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3 Elements Common to All Essays

An average student writes countless essays over the course of his or her academics, for essays are part of the academic curriculum for schools and colleges. One starts writing them as early as primary school, where we are introduced to simplified essays such as ‘similarities and differences’ essay or a descriptive essay about objects and things. 

You are still accomplishing the same tasks in the same familiar format of the essay but with advanced content. Even in essays where you have to seek help from a professional paper writing service, you still have an idea about the structure it will take.

No matter what stage you are at in your academic studies, you should know these structures and styles that are common to most if not all the essays. With proper knowledge about these parts of essays, you will be more confident in taking on new and demanding essays.

The thesis statement is the most important part of the essay

The thesis statement can be called by many honorifics as it holds and commands the central idea of the essay. Every idea, evidence, or objection stems from it or drives to it. When mulling over the subject of your essay, you will reflect on your ideas and arguments against the subject and will soon end up with an idea of what you intend to say about the topic. 

This idea will form your thesis. The thesis is not set in stone at the beginning, in fact, it evolves over the course of your researching and brainstorming process. And even after you are done with the body of the essay, a new idea or an argument can lead you to tweak the thesis. This goes on to make your thesis stronger. 

A thesis statement is the proclamation of your proposed thesis and how you are intending to perform the various analysis and come up with various arguments.

The structure of the essay is always the same

The essay structure is quite the same for different essays. There are three main parts of an essay: the introduction, the body, and the conclusion.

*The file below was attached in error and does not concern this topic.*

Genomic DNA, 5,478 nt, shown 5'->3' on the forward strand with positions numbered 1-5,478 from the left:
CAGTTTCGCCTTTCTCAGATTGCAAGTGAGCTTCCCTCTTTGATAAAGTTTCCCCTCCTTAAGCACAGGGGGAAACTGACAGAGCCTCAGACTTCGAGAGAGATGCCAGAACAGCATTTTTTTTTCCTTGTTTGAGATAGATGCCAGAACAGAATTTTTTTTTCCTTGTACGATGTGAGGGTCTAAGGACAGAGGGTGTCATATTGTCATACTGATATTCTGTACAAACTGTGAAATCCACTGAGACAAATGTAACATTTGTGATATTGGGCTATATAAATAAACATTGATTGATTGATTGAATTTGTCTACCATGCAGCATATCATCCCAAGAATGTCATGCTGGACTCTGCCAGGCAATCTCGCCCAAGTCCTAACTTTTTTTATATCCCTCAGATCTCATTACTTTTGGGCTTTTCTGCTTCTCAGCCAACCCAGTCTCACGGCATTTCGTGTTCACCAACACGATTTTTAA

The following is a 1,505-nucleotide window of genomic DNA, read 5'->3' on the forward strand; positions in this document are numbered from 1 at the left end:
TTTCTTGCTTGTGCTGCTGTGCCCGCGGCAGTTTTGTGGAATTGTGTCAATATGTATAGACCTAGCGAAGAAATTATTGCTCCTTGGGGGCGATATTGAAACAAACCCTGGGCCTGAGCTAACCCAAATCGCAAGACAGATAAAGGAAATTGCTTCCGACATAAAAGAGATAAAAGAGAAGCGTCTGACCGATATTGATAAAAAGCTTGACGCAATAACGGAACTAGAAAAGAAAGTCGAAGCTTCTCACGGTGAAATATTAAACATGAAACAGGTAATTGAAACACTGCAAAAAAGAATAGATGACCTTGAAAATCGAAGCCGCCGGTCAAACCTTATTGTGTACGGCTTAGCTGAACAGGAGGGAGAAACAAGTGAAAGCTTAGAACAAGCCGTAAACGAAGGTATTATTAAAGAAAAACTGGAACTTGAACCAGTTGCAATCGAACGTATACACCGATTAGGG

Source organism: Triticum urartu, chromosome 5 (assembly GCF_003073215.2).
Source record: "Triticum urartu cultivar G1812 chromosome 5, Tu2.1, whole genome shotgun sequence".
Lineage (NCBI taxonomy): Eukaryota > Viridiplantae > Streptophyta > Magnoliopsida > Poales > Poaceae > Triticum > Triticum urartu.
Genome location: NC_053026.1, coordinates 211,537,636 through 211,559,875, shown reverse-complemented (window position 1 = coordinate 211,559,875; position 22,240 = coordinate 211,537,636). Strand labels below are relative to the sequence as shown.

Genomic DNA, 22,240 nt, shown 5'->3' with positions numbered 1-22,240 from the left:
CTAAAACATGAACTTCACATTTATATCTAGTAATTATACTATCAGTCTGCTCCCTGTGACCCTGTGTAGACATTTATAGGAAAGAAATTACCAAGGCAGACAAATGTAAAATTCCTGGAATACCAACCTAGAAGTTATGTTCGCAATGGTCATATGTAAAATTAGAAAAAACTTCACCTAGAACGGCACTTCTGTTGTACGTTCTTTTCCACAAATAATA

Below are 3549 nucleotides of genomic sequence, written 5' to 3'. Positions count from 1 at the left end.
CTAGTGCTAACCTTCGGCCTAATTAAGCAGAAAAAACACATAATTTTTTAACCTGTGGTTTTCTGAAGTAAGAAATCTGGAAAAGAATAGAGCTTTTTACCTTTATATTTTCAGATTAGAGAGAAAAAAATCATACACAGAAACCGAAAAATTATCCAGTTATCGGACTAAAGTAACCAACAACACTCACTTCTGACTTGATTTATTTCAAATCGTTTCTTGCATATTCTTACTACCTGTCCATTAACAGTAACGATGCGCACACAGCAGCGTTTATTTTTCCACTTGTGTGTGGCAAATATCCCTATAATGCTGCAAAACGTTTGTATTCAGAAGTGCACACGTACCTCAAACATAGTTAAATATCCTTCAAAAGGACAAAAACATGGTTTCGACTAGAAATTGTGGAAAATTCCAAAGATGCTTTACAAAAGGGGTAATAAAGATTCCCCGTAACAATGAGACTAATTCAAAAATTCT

The introduction, in turn, will have three discernable parts:

  • Hook: The hook will be an exciting statement, a thoughtful quote, or some snarly statistic to help raise interest in the reader about the topic.
  • Background Information: The middle part of the introduction will hold information about the subject in general.
  • Thesis statement: Will contain your main claim or argument and how you are planning to support, defend, or hold it in the essay. 

Body paragraph

Each body paragraph will have four to five parts depending on the essay.

  • Topic Sentence: The idea or claim each body paragraph will take on in the paragraph.
  • Details: Detailed explanation about the claim, idea, or proposal.
  • Evidence and examples for support.
  • Warrant: How it connects to the main thesis


The conclusion will just reproduce the main points of the write my paper in light of the thesis. The topic sentences and the thesis statement alone can make up the conclusion. You don’t add new information in the conclusion but add a final thought at the end to close the essay.

The information flows from specific to general or vice versa

The flow of information or the ideas in the essay will follow either a top-down or a bottom-up approach. Some essays will have their body paragraphs state the evidence and examples and the start. They will be then analyzed to derive a general observation about them that supports your idea or claim.

Conventionally, one goes from general to the specific, which means ending with the evidence and examples. In argumentative sentences, these methods are called subjective and objective reasoning. They both can serve the purpose of the essay, but cannot be used interchangeably in the same essay.